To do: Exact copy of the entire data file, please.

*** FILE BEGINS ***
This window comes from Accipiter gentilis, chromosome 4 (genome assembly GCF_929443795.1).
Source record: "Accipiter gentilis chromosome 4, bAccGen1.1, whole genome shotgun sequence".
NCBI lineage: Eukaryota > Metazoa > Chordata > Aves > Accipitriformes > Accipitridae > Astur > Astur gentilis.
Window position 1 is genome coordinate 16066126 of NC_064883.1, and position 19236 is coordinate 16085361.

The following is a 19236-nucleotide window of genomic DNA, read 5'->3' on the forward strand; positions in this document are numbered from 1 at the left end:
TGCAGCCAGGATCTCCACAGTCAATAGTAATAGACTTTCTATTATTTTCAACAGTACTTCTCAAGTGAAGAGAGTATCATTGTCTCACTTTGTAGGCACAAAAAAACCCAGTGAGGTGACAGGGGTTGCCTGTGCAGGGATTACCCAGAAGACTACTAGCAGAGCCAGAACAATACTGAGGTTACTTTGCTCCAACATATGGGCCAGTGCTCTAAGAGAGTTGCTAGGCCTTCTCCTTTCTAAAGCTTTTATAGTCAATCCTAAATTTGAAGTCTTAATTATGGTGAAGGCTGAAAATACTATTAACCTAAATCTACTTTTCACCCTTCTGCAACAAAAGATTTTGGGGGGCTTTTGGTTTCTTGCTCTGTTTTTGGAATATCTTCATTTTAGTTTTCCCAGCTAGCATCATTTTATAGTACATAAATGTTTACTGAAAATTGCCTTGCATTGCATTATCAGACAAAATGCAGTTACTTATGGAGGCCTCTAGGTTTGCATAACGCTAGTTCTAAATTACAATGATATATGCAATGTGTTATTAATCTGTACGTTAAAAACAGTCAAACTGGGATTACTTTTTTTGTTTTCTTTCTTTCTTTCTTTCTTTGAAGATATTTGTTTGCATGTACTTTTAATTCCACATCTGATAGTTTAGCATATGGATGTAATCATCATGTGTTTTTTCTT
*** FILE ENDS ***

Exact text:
This window comes from Accipiter gentilis, chromosome 4 (genome assembly GCF_929443795.1).
Source record: "Accipiter gentilis chromosome 4, bAccGen1.1, whole genome shotgun sequence".
NCBI lineage: Eukaryota > Metazoa > Chordata > Aves > Accipitriformes > Accipitridae > Astur > Astur gentilis.
Window position 1 is genome coordinate 16066126 of NC_064883.1, and position 19236 is coordinate 16085361.

The following is a 19236-nucleotide window of genomic DNA, read 5'->3' on the forward strand; positions in this document are numbered from 1 at the left end:
TGCAGCCAGGATCTCCACAGTCAATAGTAATAGACTTTCTATTATTTTCAACAGTACTTCTCAAGTGAAGAGAGTATCATTGTCTCACTTTGTAGGCACAAAAAAACCCAGTGAGGTGACAGGGGTTGCCTGTGCAGGGATTACCCAGAAGACTACTAGCAGAGCCAGAACAATACTGAGGTTACTTTGCTCCAACATATGGGCCAGTGCTCTAAGAGAGTTGCTAGGCCTTCTCCTTTCTAAAGCTTTTATAGTCAATCCTAAATTTGAAGTCTTAATTATGGTGAAGGCTGAAAATACTATTAACCTAAATCTACTTTTCACCCTTCTGCAACAAAAGATTTTGGGGGGCTTTTGGTTTCTTGCTCTGTTTTTGGAATATCTTCATTTTAGTTTTCCCAGCTAGCATCATTTTATAGTACATAAATGTTTACTGAAAATTGCCTTGCATTGCATTATCAGACAAAATGCAGTTACTTATGGAGGCCTCTAGGTTTGCATAACGCTAGTTCTAAATTACAATGATATATGCAATGTGTTATTAATCTGTACGTTAAAAACAGTCAAACTGGGATTACTTTTTTTGTTTTCTTTCTTTCTTTCTTTCTTTGAAGATATTTGTTTGCATGTACTTTTAATTCCACATCTGATAGTTTAGCATATGGATGTAATCATCATGTGTTTTTTCTT